I’m an excellent example of the anguish in this conflict – between my love for my religion, other Jews, Israel – and all people, regardless of their religion or location. I don’t like suffering and I’ve always thought that my purpose on this Earth was to lessen it to whatever extent I can. Not restricted to Jews – that’s absurd and my actions over the years demonstrate how I’ve tried to pursue this purpose.
So, when I went to Israel, which was during a particularly peaceful time, just after a particularly brutal time, I came to feel even more empathy than I had before I left the U.S. for all the people in that region: they are pawns. The U.S. uses them, the Arab nations use them, people who have hate agendas – on either side – use these people.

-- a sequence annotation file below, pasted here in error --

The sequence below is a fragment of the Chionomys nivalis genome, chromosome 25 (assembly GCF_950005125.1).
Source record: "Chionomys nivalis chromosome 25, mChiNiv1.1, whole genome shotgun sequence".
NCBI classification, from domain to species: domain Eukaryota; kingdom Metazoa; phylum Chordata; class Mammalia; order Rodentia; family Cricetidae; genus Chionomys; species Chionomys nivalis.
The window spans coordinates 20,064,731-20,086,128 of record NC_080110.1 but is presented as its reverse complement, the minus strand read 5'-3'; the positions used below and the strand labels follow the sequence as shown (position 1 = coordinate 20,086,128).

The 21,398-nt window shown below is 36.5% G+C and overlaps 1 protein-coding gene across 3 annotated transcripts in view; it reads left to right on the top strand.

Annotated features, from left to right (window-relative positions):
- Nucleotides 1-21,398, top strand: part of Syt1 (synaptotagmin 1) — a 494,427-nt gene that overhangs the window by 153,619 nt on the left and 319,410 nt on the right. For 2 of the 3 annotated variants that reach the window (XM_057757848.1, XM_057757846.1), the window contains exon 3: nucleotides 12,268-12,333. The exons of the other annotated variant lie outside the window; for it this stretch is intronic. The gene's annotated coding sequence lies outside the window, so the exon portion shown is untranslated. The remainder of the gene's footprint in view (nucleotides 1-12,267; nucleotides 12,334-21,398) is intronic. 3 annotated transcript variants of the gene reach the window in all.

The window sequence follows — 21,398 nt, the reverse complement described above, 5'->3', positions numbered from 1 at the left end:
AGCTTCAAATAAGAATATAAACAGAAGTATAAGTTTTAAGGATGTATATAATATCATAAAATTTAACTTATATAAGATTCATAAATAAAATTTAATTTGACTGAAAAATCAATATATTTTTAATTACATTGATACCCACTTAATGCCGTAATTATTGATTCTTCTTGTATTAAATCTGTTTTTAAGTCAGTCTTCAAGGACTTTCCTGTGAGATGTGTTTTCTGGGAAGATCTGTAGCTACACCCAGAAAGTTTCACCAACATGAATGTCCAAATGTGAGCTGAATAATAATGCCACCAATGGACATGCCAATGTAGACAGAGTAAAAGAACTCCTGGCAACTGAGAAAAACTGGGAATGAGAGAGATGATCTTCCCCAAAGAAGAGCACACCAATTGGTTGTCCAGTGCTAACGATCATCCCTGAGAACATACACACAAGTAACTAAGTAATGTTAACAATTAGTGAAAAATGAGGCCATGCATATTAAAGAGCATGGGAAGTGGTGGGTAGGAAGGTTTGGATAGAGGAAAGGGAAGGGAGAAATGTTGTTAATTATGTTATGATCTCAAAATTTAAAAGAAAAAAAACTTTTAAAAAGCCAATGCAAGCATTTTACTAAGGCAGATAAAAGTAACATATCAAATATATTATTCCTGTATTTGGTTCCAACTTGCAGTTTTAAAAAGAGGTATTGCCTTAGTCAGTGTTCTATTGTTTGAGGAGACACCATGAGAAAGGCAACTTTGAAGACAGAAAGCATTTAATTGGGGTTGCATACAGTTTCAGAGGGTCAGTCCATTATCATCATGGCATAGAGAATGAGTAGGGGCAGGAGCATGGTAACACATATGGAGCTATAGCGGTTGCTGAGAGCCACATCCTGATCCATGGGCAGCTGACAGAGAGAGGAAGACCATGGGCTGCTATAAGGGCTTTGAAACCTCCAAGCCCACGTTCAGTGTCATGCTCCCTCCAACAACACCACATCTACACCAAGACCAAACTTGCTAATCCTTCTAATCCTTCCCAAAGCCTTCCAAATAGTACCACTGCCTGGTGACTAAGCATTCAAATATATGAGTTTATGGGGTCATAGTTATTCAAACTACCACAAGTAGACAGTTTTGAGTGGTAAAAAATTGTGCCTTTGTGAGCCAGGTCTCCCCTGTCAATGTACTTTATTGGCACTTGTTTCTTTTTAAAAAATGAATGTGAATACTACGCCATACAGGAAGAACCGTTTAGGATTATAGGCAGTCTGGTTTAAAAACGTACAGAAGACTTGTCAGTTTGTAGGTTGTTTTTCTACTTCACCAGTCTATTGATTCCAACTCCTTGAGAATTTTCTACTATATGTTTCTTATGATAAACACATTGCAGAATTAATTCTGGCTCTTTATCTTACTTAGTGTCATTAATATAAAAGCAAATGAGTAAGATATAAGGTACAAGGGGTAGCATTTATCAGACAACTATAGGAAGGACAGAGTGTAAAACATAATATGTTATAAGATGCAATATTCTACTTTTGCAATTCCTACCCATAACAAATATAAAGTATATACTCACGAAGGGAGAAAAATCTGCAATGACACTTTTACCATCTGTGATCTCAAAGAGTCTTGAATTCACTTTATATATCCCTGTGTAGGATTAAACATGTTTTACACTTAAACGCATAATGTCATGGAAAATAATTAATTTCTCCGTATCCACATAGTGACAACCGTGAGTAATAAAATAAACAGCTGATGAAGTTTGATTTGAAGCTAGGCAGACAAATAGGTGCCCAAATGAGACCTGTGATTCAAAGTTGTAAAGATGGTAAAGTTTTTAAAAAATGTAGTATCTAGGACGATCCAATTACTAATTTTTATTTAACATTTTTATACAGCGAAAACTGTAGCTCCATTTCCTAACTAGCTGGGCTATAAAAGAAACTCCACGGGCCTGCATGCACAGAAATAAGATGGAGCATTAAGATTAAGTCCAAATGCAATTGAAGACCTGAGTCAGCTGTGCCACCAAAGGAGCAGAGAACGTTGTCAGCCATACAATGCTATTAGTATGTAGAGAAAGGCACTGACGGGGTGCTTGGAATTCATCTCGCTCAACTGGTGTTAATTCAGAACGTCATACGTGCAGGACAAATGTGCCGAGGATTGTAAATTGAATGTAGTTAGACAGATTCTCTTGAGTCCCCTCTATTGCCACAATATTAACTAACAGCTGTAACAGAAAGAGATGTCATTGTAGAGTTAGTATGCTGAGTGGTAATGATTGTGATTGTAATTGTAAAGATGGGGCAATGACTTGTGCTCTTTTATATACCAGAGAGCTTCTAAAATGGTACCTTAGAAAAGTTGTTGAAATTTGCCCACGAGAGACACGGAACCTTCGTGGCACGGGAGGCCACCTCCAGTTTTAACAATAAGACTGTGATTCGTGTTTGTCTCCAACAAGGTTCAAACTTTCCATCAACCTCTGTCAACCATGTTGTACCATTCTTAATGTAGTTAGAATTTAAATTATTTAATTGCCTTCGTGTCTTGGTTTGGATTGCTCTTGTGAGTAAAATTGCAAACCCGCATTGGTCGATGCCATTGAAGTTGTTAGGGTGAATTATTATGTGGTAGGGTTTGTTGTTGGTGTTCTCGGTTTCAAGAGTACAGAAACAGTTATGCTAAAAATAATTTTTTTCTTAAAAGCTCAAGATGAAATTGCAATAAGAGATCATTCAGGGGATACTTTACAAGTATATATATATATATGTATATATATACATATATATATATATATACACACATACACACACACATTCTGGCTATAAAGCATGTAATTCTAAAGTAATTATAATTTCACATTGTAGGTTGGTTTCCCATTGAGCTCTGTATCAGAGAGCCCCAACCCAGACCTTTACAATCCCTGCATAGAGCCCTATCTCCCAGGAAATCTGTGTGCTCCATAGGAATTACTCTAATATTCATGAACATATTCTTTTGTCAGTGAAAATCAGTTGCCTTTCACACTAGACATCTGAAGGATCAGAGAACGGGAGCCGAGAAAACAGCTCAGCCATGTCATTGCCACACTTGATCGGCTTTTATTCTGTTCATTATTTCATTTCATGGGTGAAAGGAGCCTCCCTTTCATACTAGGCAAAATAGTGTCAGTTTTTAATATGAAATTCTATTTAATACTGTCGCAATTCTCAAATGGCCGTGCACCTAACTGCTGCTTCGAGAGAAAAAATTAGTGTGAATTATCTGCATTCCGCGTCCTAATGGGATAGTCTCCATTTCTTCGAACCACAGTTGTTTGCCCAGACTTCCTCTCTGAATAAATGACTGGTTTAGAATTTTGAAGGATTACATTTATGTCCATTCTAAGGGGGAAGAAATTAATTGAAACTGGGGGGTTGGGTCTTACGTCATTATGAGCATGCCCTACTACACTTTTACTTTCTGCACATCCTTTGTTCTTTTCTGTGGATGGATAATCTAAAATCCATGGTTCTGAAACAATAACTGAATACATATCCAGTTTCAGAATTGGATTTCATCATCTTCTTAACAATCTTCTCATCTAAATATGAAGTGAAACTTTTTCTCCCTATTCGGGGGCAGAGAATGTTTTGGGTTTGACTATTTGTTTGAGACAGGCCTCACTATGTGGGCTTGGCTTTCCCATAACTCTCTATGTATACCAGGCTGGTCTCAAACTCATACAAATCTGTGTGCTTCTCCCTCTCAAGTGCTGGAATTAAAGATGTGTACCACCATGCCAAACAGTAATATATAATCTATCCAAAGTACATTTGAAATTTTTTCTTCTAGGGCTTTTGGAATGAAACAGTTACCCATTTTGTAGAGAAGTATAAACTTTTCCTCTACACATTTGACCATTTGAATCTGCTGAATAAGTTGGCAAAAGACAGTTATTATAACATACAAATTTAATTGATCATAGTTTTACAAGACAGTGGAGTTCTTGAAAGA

The history of the indigent people of that region is one of being used and abused. You do not have to go far into a history book or the Bible to see that.
And it continues.
So, fast forward to now: I have no use, NONE, for this bullshit about Republican Jews say this, Democratic Jews say that. It is bullshit, Laura, because they are yet again politicizing this issue without attaining results. They are not using the one strength they have in common, which is the point I started with in this response: love for this region.
The right-wing has concerns that a two-state solution is really a subterfuge for a one-state solution that will result in the annhilation of Israel and the Jews. The left-wing has concerns that a failure to fulfill a two-state roadmap will continue to impermissibly deny Palestinians a life in lands that they deserve to inhabit.
Why can’t we decide and then act on a way to go?
Because we have facts that feed fear – on both sides.